Karen the kitty was born on Easter in 2002, about half a year after I moved into my house. How elegant that he was born on the holiday of symbolic rebirth. Alas, it was the last elegant thing he did.
Not being any sort of animal expert, I mistook Karen for a girl because of his diminutive stature. I recall looking at the young tuxedo kitten and thinking matter-of-factly, “That looks like a Karen.” By the time I discovered his true gender identity, the name had stuck. I thought about tweaking it to K-Ron, but hip-hop pretensions simply did not fit him. He was an awkward, shy and altogether uncool little feline. He was rather more like a puppy.
I knew I wanted to keep one kitten of the litter as a companion to mom Midnight, but he wasn’t going to cut it. He was the first one I was going to give away. I was due to hand him over to one of my coworkers and brought him to work one Friday at Houlihan’s to complete the adoption. The coworker didn’t show for work, but little Karen got oodles of attention from the restaurant employees. He then spent the weekend with my friend Dwight in his high-rise apartment.
All this exposure brought little Karen out of his shell, and soon the pretty little cat went from worst to first. He demanded my attention, developing his lifelong habit of tapping me on the leg in exactly the way a human taps one on the shoulder to get my attention. He loved being cradled like a baby. He had discovered the advantage of being a total ham for attention. He was there to stay. He was home.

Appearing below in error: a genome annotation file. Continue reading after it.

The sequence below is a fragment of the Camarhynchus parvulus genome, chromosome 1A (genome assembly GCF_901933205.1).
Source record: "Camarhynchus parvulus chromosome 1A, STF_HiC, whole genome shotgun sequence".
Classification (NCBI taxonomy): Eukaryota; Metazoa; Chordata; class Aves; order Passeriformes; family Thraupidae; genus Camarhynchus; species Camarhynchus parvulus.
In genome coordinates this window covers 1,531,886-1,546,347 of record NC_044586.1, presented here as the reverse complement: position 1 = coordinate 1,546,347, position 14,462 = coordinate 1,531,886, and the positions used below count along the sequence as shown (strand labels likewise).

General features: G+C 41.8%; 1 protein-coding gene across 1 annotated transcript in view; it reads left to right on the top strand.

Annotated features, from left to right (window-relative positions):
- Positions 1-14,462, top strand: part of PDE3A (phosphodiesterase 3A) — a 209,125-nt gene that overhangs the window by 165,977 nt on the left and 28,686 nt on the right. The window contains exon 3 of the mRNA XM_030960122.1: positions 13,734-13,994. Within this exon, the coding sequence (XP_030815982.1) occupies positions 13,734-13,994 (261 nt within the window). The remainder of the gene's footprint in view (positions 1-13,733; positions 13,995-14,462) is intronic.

He grew up, and he grew out. He ballooned from a runt to a 16-pound gentle giant of a tomcat. I always liked to say he was big-boned, but yes, he was also a little plump. I declared him my favorite, and it’s no wonder: he was reserved around most, but loyal and loving to those close to him–like me.
The months ran into years, and my baby, my favorite, never changed one bit. He rolled over on his back and dragged himself along the carpet with his sharp claws. He fell off things and always stared a bit vacantly out of his eyes, not with the wisdom and assurance that cats usually present to the world. He was the epitome of the wide-eyed innocent.
Ten years, dozens of pounds of fur and cat food and multiple belly rubs later, Karen wandered out into the world he knew so little of and did not make it back. I found him lying on his side in the street, about two feet from the curb two doors down from the house where he had spent virtually his entire life. I let out a noise I don’t know how to describe, retreated to my house, shaking, sobbing, and hysterical; guilty, grief-stricken, and distraught. My salary partly depends on relegating events like this to the background, so I compressed my grief back into my heart and carried its weight all day Wednesday as I worked.
I play the priority game and pretend like all the other things matter more. I do know better; I know what Karen knows. Karen didn’t know much, but what he knew was the important stuff. Love. Be loved. Be adorable. And drag oneself along the carpet just because it’s fun, no matter how clumsy you look.
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